In the Status of the Workforce Report 2014, a future workforce shortage of 135,000 geoscientists was shown. This Currents expands on the process of determining this estimated workforce shortage.
The data used to look at the future supply and demand of geoscientists come from multiple sources: the Bureau of Labor Statistics (BLS), multiple AGI member societies, and AGI’s Directory of Geoscience Departments (DGD). BLS annually publishes their U.S. employment numbers for both industries and occupations. BLS also releases projections of their expected employment numbers 10 years into the future. Due to variations in the definitions of the geoscience workforce, AGI has set a defnition of the geosciences and has identified the reported occupations associated with that definition. Multiple AGI member societies shared the age distribution of their membership to help provide an insight into the age demographics of the workforce. For the DGD, AGI asks departments to provide their enrollment and graduation numbers each year when they update their information.
The total number of geoscientists employed in 2012 and projected to be employed in 2022, 296,963 and 339,797 respectively, were calculated from the employment numbers provided by BLS. The total number of future graduates, approximately 51,000, was calculated based on the number of 2013 graduates. Many departments are at capacity, so no increase in new graduates over time was used. The age distributions of the member societies were used to estimate attrition from retirements with a median retirement age of 65. Accounting for the combined projected increase in jobs with the estimated attrition rate along with the estimated number of graduates over the next 10 years, AGI has estimated a shortage of 135,000 geoscientists by 2022.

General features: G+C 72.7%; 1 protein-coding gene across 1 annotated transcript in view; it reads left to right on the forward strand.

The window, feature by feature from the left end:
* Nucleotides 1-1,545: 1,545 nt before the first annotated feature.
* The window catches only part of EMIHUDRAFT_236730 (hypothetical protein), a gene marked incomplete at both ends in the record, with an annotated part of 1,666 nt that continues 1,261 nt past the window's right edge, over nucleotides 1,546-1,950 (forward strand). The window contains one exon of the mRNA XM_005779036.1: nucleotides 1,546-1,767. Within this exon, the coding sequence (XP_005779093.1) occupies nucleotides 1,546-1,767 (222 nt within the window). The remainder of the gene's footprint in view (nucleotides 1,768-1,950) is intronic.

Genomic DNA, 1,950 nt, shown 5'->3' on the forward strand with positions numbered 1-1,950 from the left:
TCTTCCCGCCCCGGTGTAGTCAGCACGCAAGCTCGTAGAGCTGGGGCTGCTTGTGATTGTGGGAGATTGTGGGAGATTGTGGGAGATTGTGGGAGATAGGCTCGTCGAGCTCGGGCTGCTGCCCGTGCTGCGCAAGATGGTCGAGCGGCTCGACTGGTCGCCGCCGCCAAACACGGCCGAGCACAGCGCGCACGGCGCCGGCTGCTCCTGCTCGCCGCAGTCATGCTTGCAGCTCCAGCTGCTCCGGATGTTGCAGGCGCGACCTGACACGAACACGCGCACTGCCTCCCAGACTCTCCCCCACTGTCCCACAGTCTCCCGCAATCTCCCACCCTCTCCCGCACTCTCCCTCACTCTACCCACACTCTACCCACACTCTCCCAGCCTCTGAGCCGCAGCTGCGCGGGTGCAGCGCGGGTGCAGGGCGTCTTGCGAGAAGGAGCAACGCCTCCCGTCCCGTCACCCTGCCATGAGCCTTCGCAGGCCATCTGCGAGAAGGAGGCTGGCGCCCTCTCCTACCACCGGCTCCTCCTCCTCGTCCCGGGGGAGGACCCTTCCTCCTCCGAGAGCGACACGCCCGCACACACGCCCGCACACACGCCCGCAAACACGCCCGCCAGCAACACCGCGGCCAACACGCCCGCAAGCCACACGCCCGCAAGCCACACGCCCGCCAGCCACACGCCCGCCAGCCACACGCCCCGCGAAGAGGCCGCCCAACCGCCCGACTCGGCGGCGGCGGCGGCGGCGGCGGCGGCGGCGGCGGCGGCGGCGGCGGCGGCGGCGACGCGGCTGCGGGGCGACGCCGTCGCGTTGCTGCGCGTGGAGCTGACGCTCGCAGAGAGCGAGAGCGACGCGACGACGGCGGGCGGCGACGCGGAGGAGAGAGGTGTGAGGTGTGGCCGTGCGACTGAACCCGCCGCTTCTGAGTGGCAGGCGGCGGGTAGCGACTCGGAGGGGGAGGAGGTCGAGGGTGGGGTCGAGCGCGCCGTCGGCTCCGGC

This estimate is created using multiple assumptions, such as nearly all geoscience graduates find careers in the geoscience workforce (they don’t), the expected percentage of the current employment will retire at or near 65, and no major changes occur to the economy that might directly affect the workforce. However, AGI shares this number to make two critical points. The geosciences will continue to be a lucrative field of employment over the next decade. A large number of current geoscientists are reaching retirement, which could lead to a major loss of skills and knowledge from the future workforce.
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